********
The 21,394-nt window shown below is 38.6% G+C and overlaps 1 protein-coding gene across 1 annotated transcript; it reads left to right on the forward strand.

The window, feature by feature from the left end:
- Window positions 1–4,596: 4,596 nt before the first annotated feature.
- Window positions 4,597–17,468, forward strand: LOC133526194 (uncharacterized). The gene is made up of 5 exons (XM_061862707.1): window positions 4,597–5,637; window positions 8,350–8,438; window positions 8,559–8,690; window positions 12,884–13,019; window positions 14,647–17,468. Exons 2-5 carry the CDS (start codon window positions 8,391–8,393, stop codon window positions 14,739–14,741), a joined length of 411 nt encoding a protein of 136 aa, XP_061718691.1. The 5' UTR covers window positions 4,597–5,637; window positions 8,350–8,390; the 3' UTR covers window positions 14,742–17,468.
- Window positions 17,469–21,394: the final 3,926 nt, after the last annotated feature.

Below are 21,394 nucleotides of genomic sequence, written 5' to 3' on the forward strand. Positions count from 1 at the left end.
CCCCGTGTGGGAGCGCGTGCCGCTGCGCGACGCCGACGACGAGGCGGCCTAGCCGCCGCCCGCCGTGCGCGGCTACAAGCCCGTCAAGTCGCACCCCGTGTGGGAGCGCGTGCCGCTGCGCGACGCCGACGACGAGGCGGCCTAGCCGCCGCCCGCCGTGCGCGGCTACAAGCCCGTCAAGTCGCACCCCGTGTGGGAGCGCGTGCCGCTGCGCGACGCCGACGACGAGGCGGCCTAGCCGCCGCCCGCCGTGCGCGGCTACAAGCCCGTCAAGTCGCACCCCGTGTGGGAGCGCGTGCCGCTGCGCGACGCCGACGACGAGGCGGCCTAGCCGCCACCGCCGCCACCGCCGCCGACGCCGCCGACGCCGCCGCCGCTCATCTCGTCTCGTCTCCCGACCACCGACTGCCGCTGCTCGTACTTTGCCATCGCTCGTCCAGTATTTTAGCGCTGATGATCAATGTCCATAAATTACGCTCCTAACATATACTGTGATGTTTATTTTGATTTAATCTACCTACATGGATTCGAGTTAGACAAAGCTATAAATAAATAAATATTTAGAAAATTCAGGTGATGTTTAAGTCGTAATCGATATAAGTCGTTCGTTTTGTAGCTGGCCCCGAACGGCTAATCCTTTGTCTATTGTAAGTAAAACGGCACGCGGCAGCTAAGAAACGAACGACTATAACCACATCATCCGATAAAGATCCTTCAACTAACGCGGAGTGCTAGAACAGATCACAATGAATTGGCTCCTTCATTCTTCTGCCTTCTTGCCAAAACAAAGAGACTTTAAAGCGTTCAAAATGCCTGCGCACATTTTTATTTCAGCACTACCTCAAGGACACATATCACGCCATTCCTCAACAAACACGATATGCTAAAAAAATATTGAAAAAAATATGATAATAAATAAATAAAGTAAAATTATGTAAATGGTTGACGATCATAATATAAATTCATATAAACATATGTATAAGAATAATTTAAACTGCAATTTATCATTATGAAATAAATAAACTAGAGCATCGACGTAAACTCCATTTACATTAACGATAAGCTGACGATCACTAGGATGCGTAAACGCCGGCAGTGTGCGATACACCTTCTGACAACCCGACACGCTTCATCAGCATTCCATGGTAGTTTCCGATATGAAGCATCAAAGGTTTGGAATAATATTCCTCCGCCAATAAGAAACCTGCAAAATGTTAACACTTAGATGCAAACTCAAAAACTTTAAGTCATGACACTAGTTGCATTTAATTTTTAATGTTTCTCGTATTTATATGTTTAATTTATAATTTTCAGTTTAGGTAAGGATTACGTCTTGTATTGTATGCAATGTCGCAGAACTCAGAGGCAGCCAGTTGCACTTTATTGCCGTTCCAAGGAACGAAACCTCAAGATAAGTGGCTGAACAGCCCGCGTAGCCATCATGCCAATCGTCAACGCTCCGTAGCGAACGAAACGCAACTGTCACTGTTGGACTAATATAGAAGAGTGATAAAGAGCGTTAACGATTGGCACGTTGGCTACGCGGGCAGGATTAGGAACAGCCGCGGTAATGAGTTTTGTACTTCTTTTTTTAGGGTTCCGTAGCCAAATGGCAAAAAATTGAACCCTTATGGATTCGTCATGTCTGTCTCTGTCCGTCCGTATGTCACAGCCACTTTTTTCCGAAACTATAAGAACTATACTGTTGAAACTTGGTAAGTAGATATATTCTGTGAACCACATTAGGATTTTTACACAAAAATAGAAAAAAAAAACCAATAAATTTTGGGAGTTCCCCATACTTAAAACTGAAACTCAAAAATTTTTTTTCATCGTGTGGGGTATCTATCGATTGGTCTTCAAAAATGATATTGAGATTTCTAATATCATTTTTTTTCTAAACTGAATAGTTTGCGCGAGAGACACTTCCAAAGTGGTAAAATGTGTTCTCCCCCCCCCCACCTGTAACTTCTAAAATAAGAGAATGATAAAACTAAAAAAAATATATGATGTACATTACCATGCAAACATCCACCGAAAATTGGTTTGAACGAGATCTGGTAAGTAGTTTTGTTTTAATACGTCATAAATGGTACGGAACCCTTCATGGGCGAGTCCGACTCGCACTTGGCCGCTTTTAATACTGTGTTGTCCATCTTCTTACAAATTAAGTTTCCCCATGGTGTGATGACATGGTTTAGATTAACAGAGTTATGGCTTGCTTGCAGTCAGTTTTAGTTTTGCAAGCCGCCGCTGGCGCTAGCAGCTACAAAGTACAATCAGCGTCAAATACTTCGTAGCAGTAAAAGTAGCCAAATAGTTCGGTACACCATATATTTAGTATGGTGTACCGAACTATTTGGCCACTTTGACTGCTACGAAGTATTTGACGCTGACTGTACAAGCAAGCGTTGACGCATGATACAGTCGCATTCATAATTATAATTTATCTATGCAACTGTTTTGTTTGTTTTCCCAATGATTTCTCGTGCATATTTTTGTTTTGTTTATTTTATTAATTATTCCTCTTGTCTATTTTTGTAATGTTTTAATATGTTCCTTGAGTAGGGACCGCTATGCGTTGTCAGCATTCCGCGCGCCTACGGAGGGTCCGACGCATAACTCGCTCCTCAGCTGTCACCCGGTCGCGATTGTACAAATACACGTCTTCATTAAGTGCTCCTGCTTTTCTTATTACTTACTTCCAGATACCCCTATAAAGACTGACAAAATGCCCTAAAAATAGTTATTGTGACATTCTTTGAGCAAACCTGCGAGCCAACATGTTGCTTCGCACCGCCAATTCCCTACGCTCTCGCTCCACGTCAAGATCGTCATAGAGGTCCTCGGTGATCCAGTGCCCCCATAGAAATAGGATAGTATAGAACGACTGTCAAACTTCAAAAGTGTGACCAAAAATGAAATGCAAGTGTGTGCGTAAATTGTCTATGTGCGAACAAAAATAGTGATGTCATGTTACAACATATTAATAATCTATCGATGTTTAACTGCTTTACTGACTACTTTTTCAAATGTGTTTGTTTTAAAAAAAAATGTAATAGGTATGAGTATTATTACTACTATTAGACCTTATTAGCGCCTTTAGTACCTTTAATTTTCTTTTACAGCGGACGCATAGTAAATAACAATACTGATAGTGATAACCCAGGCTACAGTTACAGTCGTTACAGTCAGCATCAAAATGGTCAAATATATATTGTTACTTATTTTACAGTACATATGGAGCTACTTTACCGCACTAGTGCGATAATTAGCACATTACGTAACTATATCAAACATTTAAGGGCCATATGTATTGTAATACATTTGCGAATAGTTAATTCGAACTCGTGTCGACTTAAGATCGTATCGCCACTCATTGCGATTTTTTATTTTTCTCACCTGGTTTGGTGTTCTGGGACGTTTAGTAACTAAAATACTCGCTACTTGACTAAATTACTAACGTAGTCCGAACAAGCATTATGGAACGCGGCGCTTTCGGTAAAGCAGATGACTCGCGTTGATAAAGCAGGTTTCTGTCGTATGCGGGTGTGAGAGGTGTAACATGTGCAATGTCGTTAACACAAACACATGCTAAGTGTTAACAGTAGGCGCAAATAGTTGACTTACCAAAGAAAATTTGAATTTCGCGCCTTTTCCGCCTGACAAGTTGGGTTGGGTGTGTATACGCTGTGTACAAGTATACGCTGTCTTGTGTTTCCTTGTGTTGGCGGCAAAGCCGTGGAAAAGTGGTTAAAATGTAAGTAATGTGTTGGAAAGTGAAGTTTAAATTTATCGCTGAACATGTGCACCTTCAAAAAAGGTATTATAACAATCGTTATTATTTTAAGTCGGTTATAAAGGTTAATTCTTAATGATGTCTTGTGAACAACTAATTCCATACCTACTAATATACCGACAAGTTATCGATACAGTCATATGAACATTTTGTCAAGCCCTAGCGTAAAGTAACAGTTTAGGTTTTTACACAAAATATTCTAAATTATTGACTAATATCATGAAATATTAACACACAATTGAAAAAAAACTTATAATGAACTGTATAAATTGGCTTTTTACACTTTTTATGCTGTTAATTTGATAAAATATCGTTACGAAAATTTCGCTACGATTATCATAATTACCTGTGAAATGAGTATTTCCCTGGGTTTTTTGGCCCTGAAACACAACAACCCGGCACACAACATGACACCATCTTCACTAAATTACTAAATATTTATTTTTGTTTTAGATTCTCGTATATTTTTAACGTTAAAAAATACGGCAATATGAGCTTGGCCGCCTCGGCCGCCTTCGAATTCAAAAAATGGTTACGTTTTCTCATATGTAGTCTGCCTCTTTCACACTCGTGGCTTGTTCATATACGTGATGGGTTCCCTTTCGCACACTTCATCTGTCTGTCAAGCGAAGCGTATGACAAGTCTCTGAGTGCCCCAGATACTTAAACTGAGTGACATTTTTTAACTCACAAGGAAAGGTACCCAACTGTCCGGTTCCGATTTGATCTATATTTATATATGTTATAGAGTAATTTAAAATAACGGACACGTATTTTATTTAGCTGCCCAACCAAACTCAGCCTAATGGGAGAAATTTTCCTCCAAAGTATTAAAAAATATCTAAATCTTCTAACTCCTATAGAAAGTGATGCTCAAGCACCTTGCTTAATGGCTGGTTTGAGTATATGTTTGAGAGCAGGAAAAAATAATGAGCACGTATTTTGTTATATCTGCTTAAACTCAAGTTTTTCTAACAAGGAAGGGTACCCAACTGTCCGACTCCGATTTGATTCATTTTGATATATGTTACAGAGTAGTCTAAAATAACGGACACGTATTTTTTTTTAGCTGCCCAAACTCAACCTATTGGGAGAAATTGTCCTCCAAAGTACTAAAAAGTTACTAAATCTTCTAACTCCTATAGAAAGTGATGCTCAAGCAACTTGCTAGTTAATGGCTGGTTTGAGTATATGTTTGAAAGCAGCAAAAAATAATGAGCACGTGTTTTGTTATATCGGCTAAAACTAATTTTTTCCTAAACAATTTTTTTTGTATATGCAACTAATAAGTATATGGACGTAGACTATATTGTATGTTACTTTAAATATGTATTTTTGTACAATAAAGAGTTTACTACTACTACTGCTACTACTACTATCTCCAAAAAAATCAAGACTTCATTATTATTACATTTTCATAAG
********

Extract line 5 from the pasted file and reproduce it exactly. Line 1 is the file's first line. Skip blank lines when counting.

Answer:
- Window positions 17,469–21,394: the final 3,926 nt, after the last annotated feature.